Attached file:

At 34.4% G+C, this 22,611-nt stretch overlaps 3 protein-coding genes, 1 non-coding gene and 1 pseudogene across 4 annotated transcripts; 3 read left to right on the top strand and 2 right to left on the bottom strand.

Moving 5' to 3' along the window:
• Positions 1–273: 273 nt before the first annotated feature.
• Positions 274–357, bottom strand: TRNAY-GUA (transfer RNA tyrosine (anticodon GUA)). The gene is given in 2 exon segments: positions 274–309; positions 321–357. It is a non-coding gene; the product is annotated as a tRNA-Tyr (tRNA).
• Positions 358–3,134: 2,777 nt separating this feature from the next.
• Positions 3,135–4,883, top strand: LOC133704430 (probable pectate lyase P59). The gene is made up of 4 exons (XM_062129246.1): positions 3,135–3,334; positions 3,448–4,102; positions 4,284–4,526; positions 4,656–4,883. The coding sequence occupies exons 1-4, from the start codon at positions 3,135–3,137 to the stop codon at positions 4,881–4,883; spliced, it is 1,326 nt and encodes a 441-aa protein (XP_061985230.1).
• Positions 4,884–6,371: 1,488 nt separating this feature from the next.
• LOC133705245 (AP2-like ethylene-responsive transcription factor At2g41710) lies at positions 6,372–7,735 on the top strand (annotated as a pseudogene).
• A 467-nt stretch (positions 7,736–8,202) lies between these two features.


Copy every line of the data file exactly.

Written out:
At 34.4% G+C, this 22,611-nt stretch overlaps 3 protein-coding genes, 1 non-coding gene and 1 pseudogene across 4 annotated transcripts; 3 read left to right on the top strand and 2 right to left on the bottom strand.

Moving 5' to 3' along the window:
• Positions 1–273: 273 nt before the first annotated feature.
• Positions 274–357, bottom strand: TRNAY-GUA (transfer RNA tyrosine (anticodon GUA)). The gene is given in 2 exon segments: positions 274–309; positions 321–357. It is a non-coding gene; the product is annotated as a tRNA-Tyr (tRNA).
• Positions 358–3,134: 2,777 nt separating this feature from the next.
• Positions 3,135–4,883, top strand: LOC133704430 (probable pectate lyase P59). The gene is made up of 4 exons (XM_062129246.1): positions 3,135–3,334; positions 3,448–4,102; positions 4,284–4,526; positions 4,656–4,883. The coding sequence occupies exons 1-4, from the start codon at positions 3,135–3,137 to the stop codon at positions 4,881–4,883; spliced, it is 1,326 nt and encodes a 441-aa protein (XP_061985230.1).
• Positions 4,884–6,371: 1,488 nt separating this feature from the next.
• LOC133705245 (AP2-like ethylene-responsive transcription factor At2g41710) lies at positions 6,372–7,735 on the top strand (annotated as a pseudogene).
• A 467-nt stretch (positions 7,736–8,202) lies between these two features.